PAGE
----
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In the aftermath of the EU referendum a number of Central and South East
Europeanists wrote blogs reflecting on possible parallels between
Brexit and break-ups of multinational socialist states like Yugoslavia
and Czechoslovakia in early 1990s.
1 August 2016
Starts: Aug 1, 2016 12:00:00 AM
On Thursday night, for the third time since January 2015, President François Hollande was faced with a mass murder on French soil. An ashen-faced Hollande, almost looking like a broken man, appeared on television on Friday at 4am and declared: “This is undoubtedly a terrorist attack; the whole of France is under the threat of an Islamic terrorist attack”.
18 July 2016 More...
Starts: Jul 18, 2016 12:00:00 AM
In addition to marking a politically decisive moment in British history, the campaigns in advance of the referendum on the UK’s membership in the EU were exciting objects of study for Classicists in terms of the political use of oratory.
11 July 2016 More...
Starts: Jul 11, 2016 12:00:00 AM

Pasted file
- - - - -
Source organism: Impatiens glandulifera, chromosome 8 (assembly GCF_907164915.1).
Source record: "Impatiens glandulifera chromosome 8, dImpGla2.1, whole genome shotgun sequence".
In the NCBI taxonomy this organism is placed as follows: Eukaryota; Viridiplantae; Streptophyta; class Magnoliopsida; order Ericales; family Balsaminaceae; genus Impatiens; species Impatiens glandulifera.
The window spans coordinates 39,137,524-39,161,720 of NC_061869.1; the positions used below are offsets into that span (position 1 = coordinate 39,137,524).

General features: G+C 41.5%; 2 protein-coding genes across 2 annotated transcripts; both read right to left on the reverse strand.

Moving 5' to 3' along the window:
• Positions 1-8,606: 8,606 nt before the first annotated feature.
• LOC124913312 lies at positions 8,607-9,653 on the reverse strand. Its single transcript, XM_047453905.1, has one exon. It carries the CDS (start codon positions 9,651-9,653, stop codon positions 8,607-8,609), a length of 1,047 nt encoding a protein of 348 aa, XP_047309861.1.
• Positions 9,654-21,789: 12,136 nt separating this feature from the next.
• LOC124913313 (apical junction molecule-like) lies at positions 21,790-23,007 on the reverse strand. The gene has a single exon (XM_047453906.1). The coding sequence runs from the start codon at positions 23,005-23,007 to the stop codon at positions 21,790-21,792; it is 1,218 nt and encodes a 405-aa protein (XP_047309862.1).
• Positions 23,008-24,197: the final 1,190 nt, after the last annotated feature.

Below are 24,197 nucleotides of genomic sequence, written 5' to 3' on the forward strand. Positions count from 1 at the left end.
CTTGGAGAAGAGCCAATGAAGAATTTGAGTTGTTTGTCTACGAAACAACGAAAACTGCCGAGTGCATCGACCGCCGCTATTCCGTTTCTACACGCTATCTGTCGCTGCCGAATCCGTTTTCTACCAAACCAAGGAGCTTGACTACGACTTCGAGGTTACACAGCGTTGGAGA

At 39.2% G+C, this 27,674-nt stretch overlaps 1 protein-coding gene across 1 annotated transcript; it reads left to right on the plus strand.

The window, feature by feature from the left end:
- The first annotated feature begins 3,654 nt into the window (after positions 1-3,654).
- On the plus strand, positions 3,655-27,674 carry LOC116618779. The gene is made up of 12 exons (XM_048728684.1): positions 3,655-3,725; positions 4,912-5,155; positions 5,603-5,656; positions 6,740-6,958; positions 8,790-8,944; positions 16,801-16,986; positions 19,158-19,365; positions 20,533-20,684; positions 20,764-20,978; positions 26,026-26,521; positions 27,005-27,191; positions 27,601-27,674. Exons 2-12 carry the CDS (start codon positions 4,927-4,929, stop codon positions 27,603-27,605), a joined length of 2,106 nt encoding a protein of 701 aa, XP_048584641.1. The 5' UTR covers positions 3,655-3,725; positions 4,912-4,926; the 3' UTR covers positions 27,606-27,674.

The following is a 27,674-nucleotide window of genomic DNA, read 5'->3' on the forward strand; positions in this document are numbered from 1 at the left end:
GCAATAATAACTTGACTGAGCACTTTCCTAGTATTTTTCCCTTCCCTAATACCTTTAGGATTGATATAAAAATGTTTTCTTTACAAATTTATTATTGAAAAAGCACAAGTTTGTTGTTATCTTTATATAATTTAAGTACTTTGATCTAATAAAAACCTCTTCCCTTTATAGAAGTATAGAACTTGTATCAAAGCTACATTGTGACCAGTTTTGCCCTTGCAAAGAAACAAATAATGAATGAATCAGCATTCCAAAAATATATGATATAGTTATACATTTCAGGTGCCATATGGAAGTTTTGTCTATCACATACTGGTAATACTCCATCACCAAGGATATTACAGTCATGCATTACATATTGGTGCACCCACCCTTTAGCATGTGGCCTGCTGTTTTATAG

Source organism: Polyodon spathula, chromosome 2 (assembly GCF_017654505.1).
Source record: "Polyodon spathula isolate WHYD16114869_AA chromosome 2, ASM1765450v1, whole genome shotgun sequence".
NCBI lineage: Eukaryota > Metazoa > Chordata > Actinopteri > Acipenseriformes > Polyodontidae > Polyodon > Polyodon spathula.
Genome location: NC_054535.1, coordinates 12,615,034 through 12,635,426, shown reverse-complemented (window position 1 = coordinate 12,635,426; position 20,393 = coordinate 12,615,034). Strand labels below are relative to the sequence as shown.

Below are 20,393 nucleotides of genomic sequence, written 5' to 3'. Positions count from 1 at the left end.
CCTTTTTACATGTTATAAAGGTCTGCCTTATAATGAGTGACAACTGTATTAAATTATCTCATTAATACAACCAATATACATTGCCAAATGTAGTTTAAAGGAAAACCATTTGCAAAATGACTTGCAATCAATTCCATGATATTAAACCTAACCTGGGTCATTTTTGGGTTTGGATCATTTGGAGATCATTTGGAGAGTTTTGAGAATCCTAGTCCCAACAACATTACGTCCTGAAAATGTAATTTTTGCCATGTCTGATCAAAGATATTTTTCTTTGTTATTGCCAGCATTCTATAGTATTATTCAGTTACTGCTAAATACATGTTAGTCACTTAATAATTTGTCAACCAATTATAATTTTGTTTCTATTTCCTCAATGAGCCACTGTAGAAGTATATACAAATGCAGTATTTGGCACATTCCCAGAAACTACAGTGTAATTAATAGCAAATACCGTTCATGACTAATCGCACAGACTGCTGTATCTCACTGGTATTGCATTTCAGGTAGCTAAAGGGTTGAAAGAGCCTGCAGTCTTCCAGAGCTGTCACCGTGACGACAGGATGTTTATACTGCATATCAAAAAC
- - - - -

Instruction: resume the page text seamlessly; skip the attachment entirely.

What Place for the Referendum in the UK?
Publication date: Feb 05, 2013 10:10 AM
Feb 21, 2013 05:00 PM
End: Feb 21, 2013 09:00 PM
21 February 2013
This event is free, no registration required
The referendum is an instrument of popular sovereignty, an institutional expression of the doctrine that political sovereignty derives from the people. In Britain, it has been used on a small range of issues, primarily to secure legitimacy. Some matters, especially those which involve a transfer of sovereignty, are so fundamental that the public may not accept a decision made by parliament alone as legitimate. One difficulty with the referendum is that the question is decided by the politicians, not by the voters. The question the voters wish to answer may not be on the ballot paper. In 2011, survey evidence indicated that the favoured option for most electoral reformers was proportional representation, not the alternative vote. Yet that option was not on the ballot paper. In Scotland, survey evidence indicates that further devolution is the favoured option rather than the status quo or independence. Yet that option is not to be on the ballot paper. On Europe. David Cameron proposes a referendum on renegotiated terms of membership, but survey evidence indicates that people favour an in/out referendum.
Vernon Bogdanor CBE is Professor of Government at the Institute of Contemporary History, King’s College, London. He was formerly for many years Professor of Government at Oxford University. He is a Fellow of the British Academy, Honorary Fellow of the Institute for Advanced Legal Studies, and a Fellow of the Academy of the Social Sciences. He has been an adviser to a number of governments, including those of Albania, Czech Republic, Hungary, Kosovo, Israel, Mauritius and Slovakia.
This event is part of the School of Public Policy Seminar Series